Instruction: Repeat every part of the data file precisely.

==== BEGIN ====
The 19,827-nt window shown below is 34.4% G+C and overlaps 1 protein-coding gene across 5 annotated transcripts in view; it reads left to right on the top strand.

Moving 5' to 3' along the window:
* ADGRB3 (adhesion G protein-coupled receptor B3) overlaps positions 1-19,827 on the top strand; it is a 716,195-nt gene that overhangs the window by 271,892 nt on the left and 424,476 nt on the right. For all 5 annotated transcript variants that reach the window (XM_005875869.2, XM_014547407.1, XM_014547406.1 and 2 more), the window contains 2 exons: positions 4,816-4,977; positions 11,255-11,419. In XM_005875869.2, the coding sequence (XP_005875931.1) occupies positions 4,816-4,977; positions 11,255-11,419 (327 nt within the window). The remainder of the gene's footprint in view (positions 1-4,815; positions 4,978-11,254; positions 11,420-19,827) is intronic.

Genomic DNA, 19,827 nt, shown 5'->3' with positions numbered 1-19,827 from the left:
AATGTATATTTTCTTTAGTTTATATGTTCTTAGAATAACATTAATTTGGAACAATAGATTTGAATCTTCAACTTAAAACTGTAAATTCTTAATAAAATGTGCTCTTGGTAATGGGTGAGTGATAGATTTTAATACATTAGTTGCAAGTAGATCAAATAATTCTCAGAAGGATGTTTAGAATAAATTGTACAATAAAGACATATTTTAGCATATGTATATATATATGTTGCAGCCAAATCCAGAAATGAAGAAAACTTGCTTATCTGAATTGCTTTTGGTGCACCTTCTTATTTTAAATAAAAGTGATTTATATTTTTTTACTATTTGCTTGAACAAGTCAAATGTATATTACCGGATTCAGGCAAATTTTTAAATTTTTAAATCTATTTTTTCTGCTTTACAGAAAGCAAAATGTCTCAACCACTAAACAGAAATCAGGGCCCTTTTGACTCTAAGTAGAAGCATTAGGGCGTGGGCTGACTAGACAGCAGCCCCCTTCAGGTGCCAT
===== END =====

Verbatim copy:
The 19,827-nt window shown below is 34.4% G+C and overlaps 1 protein-coding gene across 5 annotated transcripts in view; it reads left to right on the top strand.

Moving 5' to 3' along the window:
* ADGRB3 (adhesion G protein-coupled receptor B3) overlaps positions 1-19,827 on the top strand; it is a 716,195-nt gene that overhangs the window by 271,892 nt on the left and 424,476 nt on the right. For all 5 annotated transcript variants that reach the window (XM_005875869.2, XM_014547407.1, XM_014547406.1 and 2 more), the window contains 2 exons: positions 4,816-4,977; positions 11,255-11,419. In XM_005875869.2, the coding sequence (XP_005875931.1) occupies positions 4,816-4,977; positions 11,255-11,419 (327 nt within the window). The remainder of the gene's footprint in view (positions 1-4,815; positions 4,978-11,254; positions 11,420-19,827) is intronic.

Genomic DNA, 19,827 nt, shown 5'->3' with positions numbered 1-19,827 from the left:
AATGTATATTTTCTTTAGTTTATATGTTCTTAGAATAACATTAATTTGGAACAATAGATTTGAATCTTCAACTTAAAACTGTAAATTCTTAATAAAATGTGCTCTTGGTAATGGGTGAGTGATAGATTTTAATACATTAGTTGCAAGTAGATCAAATAATTCTCAGAAGGATGTTTAGAATAAATTGTACAATAAAGACATATTTTAGCATATGTATATATATATGTTGCAGCCAAATCCAGAAATGAAGAAAACTTGCTTATCTGAATTGCTTTTGGTGCACCTTCTTATTTTAAATAAAAGTGATTTATATTTTTTTACTATTTGCTTGAACAAGTCAAATGTATATTACCGGATTCAGGCAAATTTTTAAATTTTTAAATCTATTTTTTCTGCTTTACAGAAAGCAAAATGTCTCAACCACTAAACAGAAATCAGGGCCCTTTTGACTCTAAGTAGAAGCATTAGGGCGTGGGCTGACTAGACAGCAGCCCCCTTCAGGTGCCAT